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That isn’t what is happening at all. The OP is free to continue the recruitment process, go to all the OVs he wants to, continue talking to other coaches. THIS d3 coach has made an offer. He doesn’t have to accept, he can ask for more time, he can take his chances and not apply ED. The offer is for the the student to commit now and be assured of admission to this school. The coach hasn’t said he’d not welcome the student onto the team if he continued the recruiting process. He also hasn’t said he’d hold the spot for this athlete if he’s not ready to commit.

That’s the same decision every student athlete makes at some time - this school or that one, now or wait. Why should the D3 school’s coach have to wait until every single D1 school has picked over all the best athletes? The D3 coach only has so many tools in his box. “Hey, commit to me now and I can get you into Tufts or Williams or Emery, but if you want to wait on Yale, good luck to you.” The D3 coach has a job to do, and that’s build a team. He’d rather have Tom, but if Tom isn’t ready to commit, he’s going to move on to Bill.

Do I think the OP should take the OV? Yes, but let both coaches know. The D3 coach might be willing to wait.

My daughter’s Plan B was to take a gap year. She applied to one school, signed the NLI in November, and then we waited for FA. It was a tense wait. It was screwed up and we had to fix it. For about 2 weeks, it looked like she wouldn’t be going to school in the fall and if she did, wouldn’t be playing her sport. She was actually okay with that as a Plan B.

My D1 athletic recruit committed before his senior year but also applied to a few other schools where he would not play, just be a student. What if he got hurt senior year, what if he changed his mind about playing in college? He was a student first, wanted a good education and had several offers from excellent academic schools - however, had he not been an athlete he may have wanted to attend some schools that had been on his radar but where he would not have wanted to play.
It’s hard to figure this all out- my son was always a really good athlete but quite frankly I never imagined he would have been so highly recruited.i think it was good for him to have a plan B .
It all worked out- he played, loved his school, graduated and is well employed:)

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OP stated in their post that they have committed.

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Yes, committed but he has to decide if he wants to continue recruiting by taking OV visits. To me, someone taking OV is not committed (and there is nothing wrong with it because there is no real commitment to D3, and now with the transfer portal, there really isn’t much commitment with a NLI either).

He can tell D3 school that they are his first choice but he wants to have back up schools in case something goes wrong and it could be admissions, finances, medical - just something goes a way he didn’t expect. If the d3 coach agrees, then he needs to tell the other coaches he’d like them to let him take the OV so they can be his back up.

It might work. Some athletes are so wanted they can pretty much do whatever they want. Then there are the rest of us where the D3 coach would grill him about how committed he is and the D1 coach may or may not cancel the visit.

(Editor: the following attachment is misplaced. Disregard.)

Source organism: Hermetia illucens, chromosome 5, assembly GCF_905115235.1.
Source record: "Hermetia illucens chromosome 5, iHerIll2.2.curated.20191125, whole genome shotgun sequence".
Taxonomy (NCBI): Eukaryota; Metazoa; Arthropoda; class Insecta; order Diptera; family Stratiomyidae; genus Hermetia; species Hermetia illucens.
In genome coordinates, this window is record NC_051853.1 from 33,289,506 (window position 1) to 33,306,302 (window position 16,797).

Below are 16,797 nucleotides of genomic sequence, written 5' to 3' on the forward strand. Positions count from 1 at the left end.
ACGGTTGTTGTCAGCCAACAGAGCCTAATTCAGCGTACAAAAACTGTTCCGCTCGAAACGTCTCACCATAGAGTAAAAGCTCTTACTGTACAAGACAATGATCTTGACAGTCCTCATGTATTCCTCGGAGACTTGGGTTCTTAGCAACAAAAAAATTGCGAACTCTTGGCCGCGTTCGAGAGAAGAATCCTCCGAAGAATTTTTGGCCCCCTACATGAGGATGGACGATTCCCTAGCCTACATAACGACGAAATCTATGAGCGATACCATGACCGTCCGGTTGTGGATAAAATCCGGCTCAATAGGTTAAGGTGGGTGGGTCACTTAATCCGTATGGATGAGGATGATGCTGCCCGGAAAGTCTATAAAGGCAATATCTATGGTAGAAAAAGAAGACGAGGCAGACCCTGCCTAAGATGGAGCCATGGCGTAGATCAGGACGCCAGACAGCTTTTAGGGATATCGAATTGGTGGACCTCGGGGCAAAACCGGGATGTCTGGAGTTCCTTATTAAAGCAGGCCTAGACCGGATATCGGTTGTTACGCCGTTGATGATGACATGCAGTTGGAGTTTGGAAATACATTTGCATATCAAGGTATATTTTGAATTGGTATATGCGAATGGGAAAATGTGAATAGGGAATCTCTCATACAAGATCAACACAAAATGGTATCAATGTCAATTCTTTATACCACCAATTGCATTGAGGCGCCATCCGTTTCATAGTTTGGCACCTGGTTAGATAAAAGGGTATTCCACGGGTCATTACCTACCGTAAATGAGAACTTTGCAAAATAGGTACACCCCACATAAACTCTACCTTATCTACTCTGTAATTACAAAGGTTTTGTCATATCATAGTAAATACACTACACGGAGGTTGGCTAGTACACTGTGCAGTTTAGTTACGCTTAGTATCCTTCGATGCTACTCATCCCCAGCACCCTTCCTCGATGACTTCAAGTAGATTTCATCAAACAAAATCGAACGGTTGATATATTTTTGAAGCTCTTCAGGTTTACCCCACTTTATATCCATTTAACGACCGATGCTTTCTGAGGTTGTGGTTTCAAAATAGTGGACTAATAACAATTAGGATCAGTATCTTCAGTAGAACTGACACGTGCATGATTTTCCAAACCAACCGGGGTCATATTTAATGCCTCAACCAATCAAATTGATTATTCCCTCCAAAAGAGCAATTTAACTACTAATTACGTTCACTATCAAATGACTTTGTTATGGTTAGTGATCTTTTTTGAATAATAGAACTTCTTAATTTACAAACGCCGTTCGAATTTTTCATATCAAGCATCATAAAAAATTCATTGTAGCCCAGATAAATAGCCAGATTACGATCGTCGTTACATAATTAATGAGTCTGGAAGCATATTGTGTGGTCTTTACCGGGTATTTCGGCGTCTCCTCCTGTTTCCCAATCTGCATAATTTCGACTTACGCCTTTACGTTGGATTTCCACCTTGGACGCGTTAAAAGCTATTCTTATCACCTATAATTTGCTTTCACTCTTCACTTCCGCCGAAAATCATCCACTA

I don’t think it’s wrong to go either way. Take the D3 offer and not have a back up or tell the coaches they are Plan A and Plan B. Some are fine with it, other (Nick Saban) are not.

What we all agree on is that he shouldn’t take the OV without letting both the D3 coach and the OV coach know what he’s doing. Applying to other schools is fine and the applications can be pulled if he gets into D3 by ED.

Hard to say without knowing the particulars, such as the school and what your chances for admittance are.
Is this school a reach for you academically?
Would you get in without coaches support, and does the coach actually get slots or have real influence with Admissions?
Coaches still recruit and would like students to apply ED, go to their school, run for their team, etc. but that does not automatically mean they have an actual slot or have influence with
admissions.
That said, it is good to be thinking of a back-up plan or other options, especially if this is a very selective school for admissions.
I would think you could be upfront with the other coaches though I would only consider going to an OV if you would be interested in that school if this fell thru.
Good luck!
Note: re-reading…My question is this: Should I only apply to this school since it’s my top choice?
Since you asked the question is sounds like there may be a little doubt. I’ve stated this previously and this is my opinion, I would only apply ED if you are 100% sure this is your top school And you need the coaches support to get in.
If you are not sure, and you feel you were fairly sure you could get in RD without the coaches support, I would consider checking out the other schools/OVs.

The OP’s two schools are highly, highly selective. Regardless of the grades/stats, no one could be sure that they are getting in through regular admissions.

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Exactly. And even if accepted RD, the D3 coach’s offer to join the team might not still stand if OP renegs on their verbal committment, goes on OVs, and/or applies RD.

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Understood. I had assumed that it was highly selective though I did not see that stated so I was asking as that is certainly very important in the decision making process.